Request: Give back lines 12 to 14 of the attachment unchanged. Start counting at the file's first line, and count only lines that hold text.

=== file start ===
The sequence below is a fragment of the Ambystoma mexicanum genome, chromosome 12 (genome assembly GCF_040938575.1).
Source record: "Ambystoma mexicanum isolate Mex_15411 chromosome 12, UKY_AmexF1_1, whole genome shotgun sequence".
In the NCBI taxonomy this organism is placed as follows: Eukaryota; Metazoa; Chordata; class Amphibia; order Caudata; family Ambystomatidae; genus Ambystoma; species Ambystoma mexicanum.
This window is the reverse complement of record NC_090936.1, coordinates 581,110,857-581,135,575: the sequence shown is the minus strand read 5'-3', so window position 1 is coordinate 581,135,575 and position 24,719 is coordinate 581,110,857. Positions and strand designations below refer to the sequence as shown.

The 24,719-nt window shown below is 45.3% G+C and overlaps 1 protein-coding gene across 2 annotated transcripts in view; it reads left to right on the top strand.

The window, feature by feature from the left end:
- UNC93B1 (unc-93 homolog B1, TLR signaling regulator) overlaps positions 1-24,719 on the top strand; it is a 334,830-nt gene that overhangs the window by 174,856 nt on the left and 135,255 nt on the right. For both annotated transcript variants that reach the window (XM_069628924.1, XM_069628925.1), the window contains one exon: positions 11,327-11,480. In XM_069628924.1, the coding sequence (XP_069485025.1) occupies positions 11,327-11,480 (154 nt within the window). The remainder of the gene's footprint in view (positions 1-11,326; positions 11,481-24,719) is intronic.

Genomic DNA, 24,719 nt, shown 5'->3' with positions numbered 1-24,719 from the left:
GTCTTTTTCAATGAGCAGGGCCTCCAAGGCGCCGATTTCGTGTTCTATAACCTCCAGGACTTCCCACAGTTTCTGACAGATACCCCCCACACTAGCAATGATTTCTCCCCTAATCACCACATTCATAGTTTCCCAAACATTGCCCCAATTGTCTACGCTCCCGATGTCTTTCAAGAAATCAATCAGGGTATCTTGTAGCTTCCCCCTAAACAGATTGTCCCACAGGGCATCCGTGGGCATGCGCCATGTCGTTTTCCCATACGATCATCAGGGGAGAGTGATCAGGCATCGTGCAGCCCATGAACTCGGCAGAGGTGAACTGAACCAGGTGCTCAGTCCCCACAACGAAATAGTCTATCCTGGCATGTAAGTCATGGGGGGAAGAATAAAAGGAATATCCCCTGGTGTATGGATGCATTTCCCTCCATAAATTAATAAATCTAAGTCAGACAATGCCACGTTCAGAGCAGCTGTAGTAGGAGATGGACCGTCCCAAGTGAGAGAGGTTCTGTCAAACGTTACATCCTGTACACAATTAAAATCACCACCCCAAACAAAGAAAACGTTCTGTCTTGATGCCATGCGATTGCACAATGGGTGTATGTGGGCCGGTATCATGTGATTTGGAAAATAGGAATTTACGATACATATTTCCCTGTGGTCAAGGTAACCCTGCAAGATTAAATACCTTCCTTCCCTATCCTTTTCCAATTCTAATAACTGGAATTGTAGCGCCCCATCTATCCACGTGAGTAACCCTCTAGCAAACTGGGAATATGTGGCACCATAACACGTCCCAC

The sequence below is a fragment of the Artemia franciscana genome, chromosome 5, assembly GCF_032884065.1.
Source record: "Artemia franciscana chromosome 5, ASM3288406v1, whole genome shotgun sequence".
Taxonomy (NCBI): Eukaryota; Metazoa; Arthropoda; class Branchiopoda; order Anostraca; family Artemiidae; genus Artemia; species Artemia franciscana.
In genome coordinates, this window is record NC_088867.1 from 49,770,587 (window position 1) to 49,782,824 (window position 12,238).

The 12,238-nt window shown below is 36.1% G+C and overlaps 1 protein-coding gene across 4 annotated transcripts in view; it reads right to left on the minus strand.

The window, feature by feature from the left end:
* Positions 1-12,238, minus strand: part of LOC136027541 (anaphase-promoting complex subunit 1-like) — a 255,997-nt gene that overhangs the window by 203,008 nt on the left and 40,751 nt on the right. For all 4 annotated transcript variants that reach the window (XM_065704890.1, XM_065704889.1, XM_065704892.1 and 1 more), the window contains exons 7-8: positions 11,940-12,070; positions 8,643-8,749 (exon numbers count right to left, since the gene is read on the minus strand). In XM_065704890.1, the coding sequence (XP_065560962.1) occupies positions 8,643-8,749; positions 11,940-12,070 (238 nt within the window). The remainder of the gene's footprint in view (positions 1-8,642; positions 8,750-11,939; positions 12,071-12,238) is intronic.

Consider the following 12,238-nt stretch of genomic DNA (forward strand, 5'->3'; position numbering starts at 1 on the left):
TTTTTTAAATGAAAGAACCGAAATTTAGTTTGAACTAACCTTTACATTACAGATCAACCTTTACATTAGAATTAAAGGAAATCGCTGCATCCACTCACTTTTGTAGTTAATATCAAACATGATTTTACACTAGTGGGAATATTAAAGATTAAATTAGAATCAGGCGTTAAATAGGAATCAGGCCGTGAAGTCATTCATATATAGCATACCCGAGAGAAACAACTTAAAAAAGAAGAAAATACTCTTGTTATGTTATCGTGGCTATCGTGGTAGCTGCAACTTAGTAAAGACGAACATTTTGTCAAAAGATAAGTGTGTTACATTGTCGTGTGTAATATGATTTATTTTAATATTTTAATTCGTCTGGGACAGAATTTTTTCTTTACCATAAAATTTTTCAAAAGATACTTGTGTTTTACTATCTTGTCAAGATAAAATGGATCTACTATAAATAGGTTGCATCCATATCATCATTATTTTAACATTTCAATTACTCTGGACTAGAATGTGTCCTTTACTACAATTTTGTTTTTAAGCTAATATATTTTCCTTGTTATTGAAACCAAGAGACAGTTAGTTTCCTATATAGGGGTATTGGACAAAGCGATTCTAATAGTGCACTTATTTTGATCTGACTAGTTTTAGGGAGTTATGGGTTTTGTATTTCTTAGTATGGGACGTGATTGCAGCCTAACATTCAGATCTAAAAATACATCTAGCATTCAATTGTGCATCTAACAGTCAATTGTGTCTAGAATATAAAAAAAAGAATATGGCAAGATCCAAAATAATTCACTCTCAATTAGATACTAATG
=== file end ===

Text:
Taxonomy (NCBI): Eukaryota; Metazoa; Arthropoda; class Branchiopoda; order Anostraca; family Artemiidae; genus Artemia; species Artemia franciscana.
In genome coordinates, this window is record NC_088867.1 from 49,770,587 (window position 1) to 49,782,824 (window position 12,238).

The 12,238-nt window shown below is 36.1% G+C and overlaps 1 protein-coding gene across 4 annotated transcripts in view; it reads right to left on the minus strand.